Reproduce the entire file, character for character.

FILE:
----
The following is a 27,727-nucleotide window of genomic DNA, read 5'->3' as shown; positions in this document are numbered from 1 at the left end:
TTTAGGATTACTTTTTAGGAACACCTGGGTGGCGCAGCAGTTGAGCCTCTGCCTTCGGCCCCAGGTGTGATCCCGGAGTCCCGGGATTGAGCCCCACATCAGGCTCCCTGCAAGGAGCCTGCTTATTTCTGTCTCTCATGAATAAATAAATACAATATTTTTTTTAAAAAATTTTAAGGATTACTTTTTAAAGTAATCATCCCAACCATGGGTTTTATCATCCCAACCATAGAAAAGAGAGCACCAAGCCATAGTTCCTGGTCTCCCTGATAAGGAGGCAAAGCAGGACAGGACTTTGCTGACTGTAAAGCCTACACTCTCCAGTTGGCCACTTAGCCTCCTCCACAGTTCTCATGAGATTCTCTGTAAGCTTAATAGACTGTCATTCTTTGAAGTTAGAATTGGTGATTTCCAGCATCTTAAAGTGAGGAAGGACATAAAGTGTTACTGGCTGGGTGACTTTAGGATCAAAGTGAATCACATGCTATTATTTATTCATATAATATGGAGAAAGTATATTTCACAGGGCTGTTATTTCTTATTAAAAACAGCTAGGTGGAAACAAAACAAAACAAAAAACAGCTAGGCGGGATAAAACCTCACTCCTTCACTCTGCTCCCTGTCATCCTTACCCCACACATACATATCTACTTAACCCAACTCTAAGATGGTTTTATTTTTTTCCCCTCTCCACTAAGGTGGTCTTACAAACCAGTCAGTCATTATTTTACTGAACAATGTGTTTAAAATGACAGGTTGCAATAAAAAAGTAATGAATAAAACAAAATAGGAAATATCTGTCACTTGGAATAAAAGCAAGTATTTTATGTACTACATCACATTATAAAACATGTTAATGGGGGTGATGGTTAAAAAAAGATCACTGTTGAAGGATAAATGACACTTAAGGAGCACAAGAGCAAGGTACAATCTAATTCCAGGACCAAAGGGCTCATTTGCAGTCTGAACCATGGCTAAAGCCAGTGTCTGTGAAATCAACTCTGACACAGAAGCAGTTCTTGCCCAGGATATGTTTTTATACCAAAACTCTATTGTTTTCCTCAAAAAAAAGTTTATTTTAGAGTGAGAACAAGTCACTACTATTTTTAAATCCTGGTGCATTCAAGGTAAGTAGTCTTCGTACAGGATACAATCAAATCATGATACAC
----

The following is a 27,727-nucleotide window of genomic DNA, read 5'->3' as shown; positions in this document are numbered from 1 at the left end:
TTTAGGATTACTTTTTAGGAACACCTGGGTGGCGCAGCAGTTGAGCCTCTGCCTTCGGCCCCAGGTGTGATCCCGGAGTCCCGGGATTGAGCCCCACATCAGGCTCCCTGCAAGGAGCCTGCTTATTTCTGTCTCTCATGAATAAATAAATACAATATTTTTTTTAAAAAATTTTAAGGATTACTTTTTAAAGTAATCATCCCAACCATGGGTTTTATCATCCCAACCATAGAAAAGAGAGCACCAAGCCATAGTTCCTGGTCTCCCTGATAAGGAGGCAAAGCAGGACAGGACTTTGCTGACTGTAAAGCCTACACTCTCCAGTTGGCCACTTAGCCTCCTCCACAGTTCTCATGAGATTCTCTGTAAGCTTAATAGACTGTCATTCTTTGAAGTTAGAATTGGTGATTTCCAGCATCTTAAAGTGAGGAAGGACATAAAGTGTTACTGGCTGGGTGACTTTAGGATCAAAGTGAATCACATGCTATTATTTATTCATATAATATGGAGAAAGTATATTTCACAGGGCTGTTATTTCTTATTAAAAACAGCTAGGTGGAAACAAAACAAAACAAAAAACAGCTAGGCGGGATAAAACCTCACTCCTTCACTCTGCTCCCTGTCATCCTTACCCCACACATACATATCTACTTAACCCAACTCTAAGATGGTTTTATTTTTTTCCCCTCTCCACTAAGGTGGTCTTACAAACCAGTCAGTCATTATTTTACTGAACAATGTGTTTAAAATGACAGGTTGCAATAAAAAAGTAATGAATAAAACAAAATAGGAAATATCTGTCACTTGGAATAAAAGCAAGTATTTTATGTACTACATCACATTATAAAACATGTTAATGGGGGTGATGGTTAAAAAAAGATCACTGTTGAAGGATAAATGACACTTAAGGAGCACAAGAGCAAGGTACAATCTAATTCCAGGACCAAAGGGCTCATTTGCAGTCTGAACCATGGCTAAAGCCAGTGTCTGTGAAATCAACTCTGACACAGAAGCAGTTCTTGCCCAGGATATGTTTTTATACCAAAACTCTATTGTTTTCCTCAAAAAAAAGTTTATTTTAGAGTGAGAACAAGTCACTACTATTTTTAAATCCTGGTGCATTCAAGGTAAGTAGTCTTCGTACAGGATACAATCAAATCATGATACAC